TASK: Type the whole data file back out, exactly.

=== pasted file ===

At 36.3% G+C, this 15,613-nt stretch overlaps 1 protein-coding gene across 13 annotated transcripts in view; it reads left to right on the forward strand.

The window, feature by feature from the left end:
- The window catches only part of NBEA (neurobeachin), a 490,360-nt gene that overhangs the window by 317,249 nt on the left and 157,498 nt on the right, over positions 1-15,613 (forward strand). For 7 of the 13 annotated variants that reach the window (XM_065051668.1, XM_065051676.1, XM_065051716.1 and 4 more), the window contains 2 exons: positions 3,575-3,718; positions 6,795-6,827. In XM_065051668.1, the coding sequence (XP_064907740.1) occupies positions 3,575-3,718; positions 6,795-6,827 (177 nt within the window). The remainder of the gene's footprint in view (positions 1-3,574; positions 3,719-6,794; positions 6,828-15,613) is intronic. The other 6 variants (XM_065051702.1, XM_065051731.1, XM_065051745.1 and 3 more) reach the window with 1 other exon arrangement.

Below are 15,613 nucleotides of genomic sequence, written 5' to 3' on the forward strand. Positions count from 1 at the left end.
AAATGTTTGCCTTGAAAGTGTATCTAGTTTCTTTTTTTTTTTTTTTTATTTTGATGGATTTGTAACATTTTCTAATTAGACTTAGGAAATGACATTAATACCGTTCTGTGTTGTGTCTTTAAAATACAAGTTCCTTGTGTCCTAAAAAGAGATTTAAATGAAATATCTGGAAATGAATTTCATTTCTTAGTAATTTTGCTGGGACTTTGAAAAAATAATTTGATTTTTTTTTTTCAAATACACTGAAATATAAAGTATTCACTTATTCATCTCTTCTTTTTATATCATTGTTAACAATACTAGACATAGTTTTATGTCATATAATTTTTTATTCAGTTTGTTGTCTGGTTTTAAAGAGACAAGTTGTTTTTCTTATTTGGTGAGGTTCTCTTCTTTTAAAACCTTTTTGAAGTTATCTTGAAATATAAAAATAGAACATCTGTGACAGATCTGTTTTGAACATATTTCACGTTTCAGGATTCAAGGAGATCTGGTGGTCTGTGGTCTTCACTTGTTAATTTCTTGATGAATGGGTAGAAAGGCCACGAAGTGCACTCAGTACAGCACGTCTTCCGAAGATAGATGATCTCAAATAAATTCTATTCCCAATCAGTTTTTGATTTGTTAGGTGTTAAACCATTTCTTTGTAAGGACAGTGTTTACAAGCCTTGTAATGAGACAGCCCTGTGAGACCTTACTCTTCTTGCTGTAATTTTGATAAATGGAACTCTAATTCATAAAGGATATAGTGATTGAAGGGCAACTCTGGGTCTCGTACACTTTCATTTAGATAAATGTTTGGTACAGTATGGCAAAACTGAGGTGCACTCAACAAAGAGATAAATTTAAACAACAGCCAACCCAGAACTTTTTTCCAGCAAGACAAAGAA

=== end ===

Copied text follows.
At 36.3% G+C, this 15,613-nt stretch overlaps 1 protein-coding gene across 13 annotated transcripts in view; it reads left to right on the forward strand.

The window, feature by feature from the left end:
- The window catches only part of NBEA (neurobeachin), a 490,360-nt gene that overhangs the window by 317,249 nt on the left and 157,498 nt on the right, over positions 1-15,613 (forward strand). For 7 of the 13 annotated variants that reach the window (XM_065051668.1, XM_065051676.1, XM_065051716.1 and 4 more), the window contains 2 exons: positions 3,575-3,718; positions 6,795-6,827. In XM_065051668.1, the coding sequence (XP_064907740.1) occupies positions 3,575-3,718; positions 6,795-6,827 (177 nt within the window). The remainder of the gene's footprint in view (positions 1-3,574; positions 3,719-6,794; positions 6,828-15,613) is intronic. The other 6 variants (XM_065051702.1, XM_065051731.1, XM_065051745.1 and 3 more) reach the window with 1 other exon arrangement.

Below are 15,613 nucleotides of genomic sequence, written 5' to 3' on the forward strand. Positions count from 1 at the left end.
AAATGTTTGCCTTGAAAGTGTATCTAGTTTCTTTTTTTTTTTTTTTTATTTTGATGGATTTGTAACATTTTCTAATTAGACTTAGGAAATGACATTAATACCGTTCTGTGTTGTGTCTTTAAAATACAAGTTCCTTGTGTCCTAAAAAGAGATTTAAATGAAATATCTGGAAATGAATTTCATTTCTTAGTAATTTTGCTGGGACTTTGAAAAAATAATTTGATTTTTTTTTTTCAAATACACTGAAATATAAAGTATTCACTTATTCATCTCTTCTTTTTATATCATTGTTAACAATACTAGACATAGTTTTATGTCATATAATTTTTTATTCAGTTTGTTGTCTGGTTTTAAAGAGACAAGTTGTTTTTCTTATTTGGTGAGGTTCTCTTCTTTTAAAACCTTTTTGAAGTTATCTTGAAATATAAAAATAGAACATCTGTGACAGATCTGTTTTGAACATATTTCACGTTTCAGGATTCAAGGAGATCTGGTGGTCTGTGGTCTTCACTTGTTAATTTCTTGATGAATGGGTAGAAAGGCCACGAAGTGCACTCAGTACAGCACGTCTTCCGAAGATAGATGATCTCAAATAAATTCTATTCCCAATCAGTTTTTGATTTGTTAGGTGTTAAACCATTTCTTTGTAAGGACAGTGTTTACAAGCCTTGTAATGAGACAGCCCTGTGAGACCTTACTCTTCTTGCTGTAATTTTGATAAATGGAACTCTAATTCATAAAGGATATAGTGATTGAAGGGCAACTCTGGGTCTCGTACACTTTCATTTAGATAAATGTTTGGTACAGTATGGCAAAACTGAGGTGCACTCAACAAAGAGATAAATTTAAACAACAGCCAACCCAGAACTTTTTTCCAGCAAGACAAAGAA